The other supports for pupils in Scoil Íosagáin include home-school-community liaison (HSCL) and a language support teacher. The school has clear policies on the HSCL scheme and an intercultural policy for ensuring equality of access and participation for international pupils. Use could now be made of the community education officer of Co. Mayo VEC to provide further educational supports for parents of international children attending this school. Inclusion is the key principle underpinning all supports in these areas and it ensures that the dignity and self-esteem of pupils is maintained at all times.
The home-school-community liaison teacher has established clear links with the senior boys’ school and with other schools in the locality. She meets regularly with outside agencies and is active in meeting the needs of the parents of the school. Home visits are an important feature of her work and the quality of her relationship with parents is paramount in all interactions.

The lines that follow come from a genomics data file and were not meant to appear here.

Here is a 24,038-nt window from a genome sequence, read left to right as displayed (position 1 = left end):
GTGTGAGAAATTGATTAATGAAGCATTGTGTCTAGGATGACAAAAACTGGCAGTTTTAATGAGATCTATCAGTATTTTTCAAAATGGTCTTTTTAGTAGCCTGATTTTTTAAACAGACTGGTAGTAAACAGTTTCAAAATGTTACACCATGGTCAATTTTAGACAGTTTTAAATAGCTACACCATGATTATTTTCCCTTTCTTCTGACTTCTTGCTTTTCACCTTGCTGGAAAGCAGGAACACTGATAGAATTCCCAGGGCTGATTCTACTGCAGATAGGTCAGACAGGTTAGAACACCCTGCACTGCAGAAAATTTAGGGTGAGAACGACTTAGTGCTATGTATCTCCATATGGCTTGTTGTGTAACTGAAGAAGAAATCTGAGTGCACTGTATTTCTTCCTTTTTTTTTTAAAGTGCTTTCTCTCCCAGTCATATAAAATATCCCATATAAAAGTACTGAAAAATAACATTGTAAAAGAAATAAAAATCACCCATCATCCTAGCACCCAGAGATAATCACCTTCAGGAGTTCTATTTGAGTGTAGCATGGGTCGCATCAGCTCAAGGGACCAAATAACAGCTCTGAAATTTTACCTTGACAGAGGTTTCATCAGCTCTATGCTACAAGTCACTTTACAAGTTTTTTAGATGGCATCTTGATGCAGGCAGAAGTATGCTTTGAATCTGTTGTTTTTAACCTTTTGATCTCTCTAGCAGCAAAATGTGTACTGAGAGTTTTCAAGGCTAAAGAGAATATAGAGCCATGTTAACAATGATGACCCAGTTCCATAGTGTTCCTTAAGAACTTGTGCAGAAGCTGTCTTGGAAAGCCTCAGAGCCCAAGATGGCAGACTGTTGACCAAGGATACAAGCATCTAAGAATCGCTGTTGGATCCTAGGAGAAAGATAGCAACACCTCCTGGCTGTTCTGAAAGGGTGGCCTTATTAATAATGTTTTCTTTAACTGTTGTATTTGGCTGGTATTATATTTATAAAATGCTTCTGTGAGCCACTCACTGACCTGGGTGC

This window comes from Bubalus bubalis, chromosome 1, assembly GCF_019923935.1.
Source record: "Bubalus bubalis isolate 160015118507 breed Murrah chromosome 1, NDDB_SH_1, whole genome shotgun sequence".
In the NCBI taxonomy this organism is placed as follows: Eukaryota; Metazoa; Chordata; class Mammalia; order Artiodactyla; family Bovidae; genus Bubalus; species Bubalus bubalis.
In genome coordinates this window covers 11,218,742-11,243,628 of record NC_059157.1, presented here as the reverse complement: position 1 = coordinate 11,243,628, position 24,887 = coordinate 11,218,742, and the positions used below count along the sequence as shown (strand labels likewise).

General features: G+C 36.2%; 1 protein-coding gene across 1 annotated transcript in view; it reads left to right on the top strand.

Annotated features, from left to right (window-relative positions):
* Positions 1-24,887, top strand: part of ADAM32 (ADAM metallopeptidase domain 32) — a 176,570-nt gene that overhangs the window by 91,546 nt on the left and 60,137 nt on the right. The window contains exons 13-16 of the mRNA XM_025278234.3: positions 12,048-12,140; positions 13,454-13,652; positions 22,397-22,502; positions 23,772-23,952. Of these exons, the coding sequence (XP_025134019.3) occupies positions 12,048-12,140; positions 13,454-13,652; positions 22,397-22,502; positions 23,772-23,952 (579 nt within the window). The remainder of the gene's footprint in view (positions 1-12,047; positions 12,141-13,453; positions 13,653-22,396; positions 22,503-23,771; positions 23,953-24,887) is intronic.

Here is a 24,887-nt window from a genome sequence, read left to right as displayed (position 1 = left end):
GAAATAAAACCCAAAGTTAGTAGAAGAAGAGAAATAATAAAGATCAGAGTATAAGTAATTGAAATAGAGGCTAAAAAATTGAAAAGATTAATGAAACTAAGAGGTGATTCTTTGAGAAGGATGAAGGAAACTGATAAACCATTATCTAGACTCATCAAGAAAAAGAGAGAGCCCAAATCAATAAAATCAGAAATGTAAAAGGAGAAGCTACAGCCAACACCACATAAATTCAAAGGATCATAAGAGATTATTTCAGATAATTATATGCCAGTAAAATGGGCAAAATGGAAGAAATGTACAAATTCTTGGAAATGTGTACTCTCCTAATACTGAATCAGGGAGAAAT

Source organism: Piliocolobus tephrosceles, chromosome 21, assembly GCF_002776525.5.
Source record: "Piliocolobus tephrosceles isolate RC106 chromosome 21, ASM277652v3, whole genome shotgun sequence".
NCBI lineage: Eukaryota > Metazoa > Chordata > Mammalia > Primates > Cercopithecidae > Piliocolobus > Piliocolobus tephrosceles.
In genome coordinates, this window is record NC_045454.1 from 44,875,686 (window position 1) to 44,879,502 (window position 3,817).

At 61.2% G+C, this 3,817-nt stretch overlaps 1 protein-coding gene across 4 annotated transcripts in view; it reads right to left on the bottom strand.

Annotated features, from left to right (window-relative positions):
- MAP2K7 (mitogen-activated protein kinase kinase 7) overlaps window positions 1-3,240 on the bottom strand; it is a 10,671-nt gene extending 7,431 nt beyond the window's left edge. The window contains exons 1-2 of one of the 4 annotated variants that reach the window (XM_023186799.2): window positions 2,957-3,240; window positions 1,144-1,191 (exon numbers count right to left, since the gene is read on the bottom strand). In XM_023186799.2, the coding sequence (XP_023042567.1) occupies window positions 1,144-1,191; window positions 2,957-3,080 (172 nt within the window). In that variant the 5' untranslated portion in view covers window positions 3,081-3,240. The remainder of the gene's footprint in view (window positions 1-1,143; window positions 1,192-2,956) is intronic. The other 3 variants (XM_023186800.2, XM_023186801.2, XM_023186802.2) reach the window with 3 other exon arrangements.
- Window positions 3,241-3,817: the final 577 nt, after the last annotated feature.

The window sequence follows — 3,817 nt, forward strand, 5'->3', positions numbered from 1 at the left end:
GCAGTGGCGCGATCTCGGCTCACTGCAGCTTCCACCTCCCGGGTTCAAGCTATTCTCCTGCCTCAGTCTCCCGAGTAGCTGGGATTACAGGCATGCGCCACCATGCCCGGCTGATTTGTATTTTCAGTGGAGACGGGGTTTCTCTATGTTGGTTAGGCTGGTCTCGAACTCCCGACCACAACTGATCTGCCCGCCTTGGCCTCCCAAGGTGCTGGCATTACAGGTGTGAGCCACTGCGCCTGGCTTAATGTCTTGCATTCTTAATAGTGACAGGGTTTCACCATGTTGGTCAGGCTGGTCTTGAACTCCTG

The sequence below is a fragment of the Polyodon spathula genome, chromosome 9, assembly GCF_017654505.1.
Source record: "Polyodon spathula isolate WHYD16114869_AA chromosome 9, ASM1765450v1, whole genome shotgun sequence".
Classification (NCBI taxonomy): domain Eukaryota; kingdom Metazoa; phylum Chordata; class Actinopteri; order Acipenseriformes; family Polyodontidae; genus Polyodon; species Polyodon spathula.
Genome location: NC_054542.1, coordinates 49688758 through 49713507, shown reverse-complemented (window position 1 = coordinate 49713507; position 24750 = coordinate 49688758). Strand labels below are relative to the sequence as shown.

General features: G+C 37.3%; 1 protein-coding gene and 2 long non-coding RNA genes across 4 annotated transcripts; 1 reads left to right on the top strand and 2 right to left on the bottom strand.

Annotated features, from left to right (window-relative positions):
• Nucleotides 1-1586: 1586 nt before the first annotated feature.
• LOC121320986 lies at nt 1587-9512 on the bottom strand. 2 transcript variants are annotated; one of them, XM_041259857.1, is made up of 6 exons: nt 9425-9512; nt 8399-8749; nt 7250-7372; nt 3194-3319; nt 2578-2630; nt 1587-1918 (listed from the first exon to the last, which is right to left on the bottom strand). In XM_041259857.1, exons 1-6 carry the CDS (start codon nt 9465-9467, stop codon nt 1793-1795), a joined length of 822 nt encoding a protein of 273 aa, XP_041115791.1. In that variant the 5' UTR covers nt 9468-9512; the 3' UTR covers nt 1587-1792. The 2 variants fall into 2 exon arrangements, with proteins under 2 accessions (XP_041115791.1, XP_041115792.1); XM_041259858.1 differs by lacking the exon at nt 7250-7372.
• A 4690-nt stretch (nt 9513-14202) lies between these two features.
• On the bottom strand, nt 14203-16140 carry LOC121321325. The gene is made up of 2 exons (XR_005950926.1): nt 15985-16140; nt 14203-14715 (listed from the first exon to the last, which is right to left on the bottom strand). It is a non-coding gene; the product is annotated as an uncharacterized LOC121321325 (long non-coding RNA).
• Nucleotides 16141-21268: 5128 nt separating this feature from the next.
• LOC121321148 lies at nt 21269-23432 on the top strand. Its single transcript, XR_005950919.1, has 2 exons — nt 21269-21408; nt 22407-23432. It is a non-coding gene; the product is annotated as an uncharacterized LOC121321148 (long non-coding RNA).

The language support teacher withdraws pupils in small groups and focuses on positive relationships within the support classroom coupled with language development and supporting the work carried out in the mainstream classroom. The school has resources from Integrate Ireland Language and Training which support the work of this teacher. Pupils observed in this setting were happy, co-operative, well spoken and engaged in all activities.
The following are the main strengths identified in the evaluation:
As a means of building on these strengths and to address areas for development, the following key recommendations are made:
Post-evaluation meetings were held with the staff and board of management where the draft findings and recommendations of the evaluation were presented and discussed.